Skillet Chicken Thighs in Creamy Mushroom Pan Sauce are amazing in flavor and taste thanks to dry white wine and the juice of a fresh lemon. Creamy gourmet style pan sauce is silky smooth and yes, everything is made from scratch. Serve these chicken thighs over pasta, rice or pour the sauce over mashed potatoes!
Why use skinless & boneless chicken thighs
I used skinless and boneless chicken thighs in this chicken skillet recipe because they are the most flavorful part of the chicken. A boneless chicken thigh gives you the same ease of cooking as a boneless chicken breast and less of a chance of drying out.
Besides, chicken thighs are very juicy and tender and I personally prefer the darker color of a chicken thigh flesh for this recipe.
- VERSATILE RECIPE. Every part of this recipe for perfect pan seared boneless skinless chicken thighs with pan sauce is versatile; you can always add pasta, mashed potatoes or swap out ingredients in the pan sauce!
- BASIC, YET ELEGANT. What I love about this chicken thighs skillet recipe is that it’s basic enough to work into a weekly meal plan, but elegant and exciting enough to serve to company or to keep you from getting bored.
- TENDER CHICKEN. Using boneless and skinless chicken thigh produces the most tender result.
- FRESH HERBS. The combination of fresh herbs, white wine, chicken stock, and butter makes for a gourmet pan sauce that’s surprisingly easy.
Chicken thighs cooking TIPS
- REMOVE ANY EXCESS FAT from chicken thighs. You can trim it off with a knife.
- For best result, THINLY SLICE the mushrooms.
- Use BEEF BROTH as it will make the sauce have that RICH DARK COLOR.
- CHICKEN THIGH LEFTOVERS are wonderful to use in different recipes that require cooked chicken, such as in this Ultimate Green Bean Chicken Casserole in a Skillet.
Mushroom sauce basics
A lot of times mushroom sauces can be quite bland, but the white wine, lemon and beef broth combination makes this one so delicious! This is one of the most amazing gourmet style sauces you will ever make. It is also one of the easiest ones!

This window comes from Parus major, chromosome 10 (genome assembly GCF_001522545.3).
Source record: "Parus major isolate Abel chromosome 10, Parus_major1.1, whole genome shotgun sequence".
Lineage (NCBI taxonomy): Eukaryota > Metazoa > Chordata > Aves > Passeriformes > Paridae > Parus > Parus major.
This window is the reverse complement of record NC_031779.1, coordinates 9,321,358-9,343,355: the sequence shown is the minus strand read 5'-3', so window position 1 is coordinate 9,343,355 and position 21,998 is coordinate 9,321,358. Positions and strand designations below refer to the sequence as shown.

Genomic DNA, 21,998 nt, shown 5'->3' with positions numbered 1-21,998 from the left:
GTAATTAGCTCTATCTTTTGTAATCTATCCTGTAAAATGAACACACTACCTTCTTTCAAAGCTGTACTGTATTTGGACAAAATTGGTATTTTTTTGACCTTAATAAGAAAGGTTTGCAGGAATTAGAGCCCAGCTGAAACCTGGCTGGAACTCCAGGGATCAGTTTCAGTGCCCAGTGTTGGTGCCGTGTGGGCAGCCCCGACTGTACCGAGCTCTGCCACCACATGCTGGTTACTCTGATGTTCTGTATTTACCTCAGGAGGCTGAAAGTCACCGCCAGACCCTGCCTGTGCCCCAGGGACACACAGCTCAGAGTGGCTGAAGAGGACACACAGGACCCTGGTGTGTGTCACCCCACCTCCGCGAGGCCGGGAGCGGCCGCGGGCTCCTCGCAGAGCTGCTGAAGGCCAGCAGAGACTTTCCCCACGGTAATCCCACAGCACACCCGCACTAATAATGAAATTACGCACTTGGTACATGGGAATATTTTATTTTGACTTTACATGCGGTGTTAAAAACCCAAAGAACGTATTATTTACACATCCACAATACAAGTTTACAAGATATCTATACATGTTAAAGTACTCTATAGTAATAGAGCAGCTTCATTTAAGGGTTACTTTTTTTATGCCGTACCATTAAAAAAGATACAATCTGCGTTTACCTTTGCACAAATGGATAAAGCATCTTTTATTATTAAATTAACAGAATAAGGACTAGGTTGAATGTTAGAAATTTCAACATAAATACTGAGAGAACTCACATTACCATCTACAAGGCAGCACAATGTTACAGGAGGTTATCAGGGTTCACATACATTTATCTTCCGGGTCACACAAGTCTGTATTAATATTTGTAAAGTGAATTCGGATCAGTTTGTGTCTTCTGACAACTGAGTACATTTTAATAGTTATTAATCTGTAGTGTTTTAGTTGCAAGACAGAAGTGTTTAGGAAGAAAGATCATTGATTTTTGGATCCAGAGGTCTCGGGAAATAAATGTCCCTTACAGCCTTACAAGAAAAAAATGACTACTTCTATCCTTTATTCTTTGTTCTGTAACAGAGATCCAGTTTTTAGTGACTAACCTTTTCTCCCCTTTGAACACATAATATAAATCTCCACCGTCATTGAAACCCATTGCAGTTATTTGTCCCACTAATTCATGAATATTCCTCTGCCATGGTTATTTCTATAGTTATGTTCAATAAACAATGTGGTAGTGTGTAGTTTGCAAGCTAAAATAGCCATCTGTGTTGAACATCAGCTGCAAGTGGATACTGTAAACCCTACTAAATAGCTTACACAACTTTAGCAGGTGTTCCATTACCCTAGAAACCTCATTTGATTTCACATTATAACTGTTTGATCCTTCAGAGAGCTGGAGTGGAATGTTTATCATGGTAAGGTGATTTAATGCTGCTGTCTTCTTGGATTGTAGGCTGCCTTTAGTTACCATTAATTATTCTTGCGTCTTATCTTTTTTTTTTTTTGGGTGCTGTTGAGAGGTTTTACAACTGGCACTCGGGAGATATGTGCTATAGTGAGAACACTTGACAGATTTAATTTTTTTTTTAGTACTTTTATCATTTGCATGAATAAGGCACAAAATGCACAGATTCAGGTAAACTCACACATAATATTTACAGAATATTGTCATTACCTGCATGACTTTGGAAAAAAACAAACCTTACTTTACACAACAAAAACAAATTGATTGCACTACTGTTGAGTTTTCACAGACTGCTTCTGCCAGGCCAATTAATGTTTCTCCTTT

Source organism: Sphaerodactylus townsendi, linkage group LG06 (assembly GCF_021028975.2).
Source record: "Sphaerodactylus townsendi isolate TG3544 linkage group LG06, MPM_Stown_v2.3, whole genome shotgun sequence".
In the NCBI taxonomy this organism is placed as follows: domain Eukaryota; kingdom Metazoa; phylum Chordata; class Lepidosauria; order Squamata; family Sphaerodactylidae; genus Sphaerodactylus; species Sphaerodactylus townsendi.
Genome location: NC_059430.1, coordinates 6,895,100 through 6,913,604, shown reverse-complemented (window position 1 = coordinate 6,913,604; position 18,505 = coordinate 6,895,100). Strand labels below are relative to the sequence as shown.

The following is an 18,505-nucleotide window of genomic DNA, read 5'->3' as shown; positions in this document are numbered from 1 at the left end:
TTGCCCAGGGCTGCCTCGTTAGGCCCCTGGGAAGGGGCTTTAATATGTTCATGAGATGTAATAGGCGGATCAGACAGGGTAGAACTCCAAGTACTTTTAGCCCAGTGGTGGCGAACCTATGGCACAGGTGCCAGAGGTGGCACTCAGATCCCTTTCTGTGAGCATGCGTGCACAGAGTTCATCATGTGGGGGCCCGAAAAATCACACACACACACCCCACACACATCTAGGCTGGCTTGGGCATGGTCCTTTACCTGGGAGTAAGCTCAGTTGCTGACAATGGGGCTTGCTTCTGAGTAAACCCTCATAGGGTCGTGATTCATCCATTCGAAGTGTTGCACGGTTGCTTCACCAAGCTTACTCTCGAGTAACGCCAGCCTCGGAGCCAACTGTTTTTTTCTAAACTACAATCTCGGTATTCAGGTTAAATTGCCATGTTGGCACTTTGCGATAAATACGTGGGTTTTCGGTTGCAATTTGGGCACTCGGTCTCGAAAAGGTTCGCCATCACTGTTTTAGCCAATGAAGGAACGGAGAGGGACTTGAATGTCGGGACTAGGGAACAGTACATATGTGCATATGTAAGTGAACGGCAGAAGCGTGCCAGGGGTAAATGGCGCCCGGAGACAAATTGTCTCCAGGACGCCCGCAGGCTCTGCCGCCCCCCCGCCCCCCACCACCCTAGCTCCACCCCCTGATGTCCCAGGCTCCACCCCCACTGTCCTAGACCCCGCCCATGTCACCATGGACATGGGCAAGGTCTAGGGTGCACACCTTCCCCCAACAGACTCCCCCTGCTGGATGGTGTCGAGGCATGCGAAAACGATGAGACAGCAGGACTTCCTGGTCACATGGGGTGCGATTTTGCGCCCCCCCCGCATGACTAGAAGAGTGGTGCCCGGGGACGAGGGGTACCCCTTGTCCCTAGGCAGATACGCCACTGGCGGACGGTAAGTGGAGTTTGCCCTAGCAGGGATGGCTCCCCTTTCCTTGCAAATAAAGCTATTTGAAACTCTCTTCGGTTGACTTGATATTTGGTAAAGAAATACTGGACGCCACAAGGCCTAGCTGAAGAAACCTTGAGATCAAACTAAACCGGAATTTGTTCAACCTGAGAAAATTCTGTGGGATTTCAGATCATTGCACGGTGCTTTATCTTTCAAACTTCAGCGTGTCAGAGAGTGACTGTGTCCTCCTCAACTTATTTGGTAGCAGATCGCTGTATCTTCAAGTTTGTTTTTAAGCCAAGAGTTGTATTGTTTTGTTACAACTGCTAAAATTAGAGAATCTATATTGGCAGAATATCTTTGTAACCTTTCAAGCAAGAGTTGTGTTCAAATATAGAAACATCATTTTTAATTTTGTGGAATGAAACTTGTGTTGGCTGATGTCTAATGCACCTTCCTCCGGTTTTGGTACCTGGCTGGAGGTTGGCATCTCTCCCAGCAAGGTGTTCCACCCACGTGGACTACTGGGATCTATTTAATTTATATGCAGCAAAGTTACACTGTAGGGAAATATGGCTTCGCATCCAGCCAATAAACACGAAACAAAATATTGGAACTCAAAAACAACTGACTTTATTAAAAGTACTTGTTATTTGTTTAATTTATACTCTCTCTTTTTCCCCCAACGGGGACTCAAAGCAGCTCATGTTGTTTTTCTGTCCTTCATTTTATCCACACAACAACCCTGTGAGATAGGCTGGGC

This creamy mushroom sauce is made completely from scratch, using:
- FRESH MUSHROOMS. You won’t find any canned cream of mushroom soup in this chicken thighs recipe or anywhere else on this site.
- DRY WHITE WINE. I used Pinot Grigio to make the mushroom sauce and I do not recommend using cooking wine. Real wine only.
- BEEF BROTH will give the sauce this nice dark color. I always use sodium free broths so that I can control amount of sodium used. If you bought a broth that is not sodium free, make sure to adjust salt.
- LEMON JUICE. I used fresh lemon for the lemon juice here. I just squeezed the juice out of it straight into the pan. The sauce was just slightly lemony, which is what I liked. However, if you want a more lemony taste, squeeze a bit more lemon and don’t forget to adjust the seasoning! Lemon does change the taste to the point where more seasoning might be necessary.
- DRIED HERBS. You can use many other dried herbs here – or a combination of them, such as Italian seasoning.
To make the sauce gluten free
Since flour is used to thicken the sauce, if you are gluten-free, substitute wheat flour with either RICE or CORN FLOUR.
ALMOND FLOUR or COCONUT FLOUR are two other excellent choices.
What skillet to use
CAST IRON SKILLET. Make sure to use a large heavy skillet here to make these creamy chicken thighs, such as cast iron. I used 12 inch Lodge Pro-Logic Seasoned Cast Iron Skillet – it’s well designed, has a helper handle and sloped sides – very sleek looking for cast iron!
TIPS on making the sauce clump free
- SMOOTH SAUCE BASICS. To prevent clumping, you need to separate the granules before adding them to the sauce so that they can slowly disperse and expand to create the desired smoothness. That’s when that sifter comes in very handy!
- HAVE SOME FATS IN THE PAN before adding flour — either pan drippings or butter. This way flour is slowly cooked on its own in fat before it is added to the sauce. The fat helps the starch to expand and separate so it can be smoothly incorporated into the liquid. This also eliminates eliminates the unpleasant raw-flour taste. You don’t want that taste with your chicken thighs.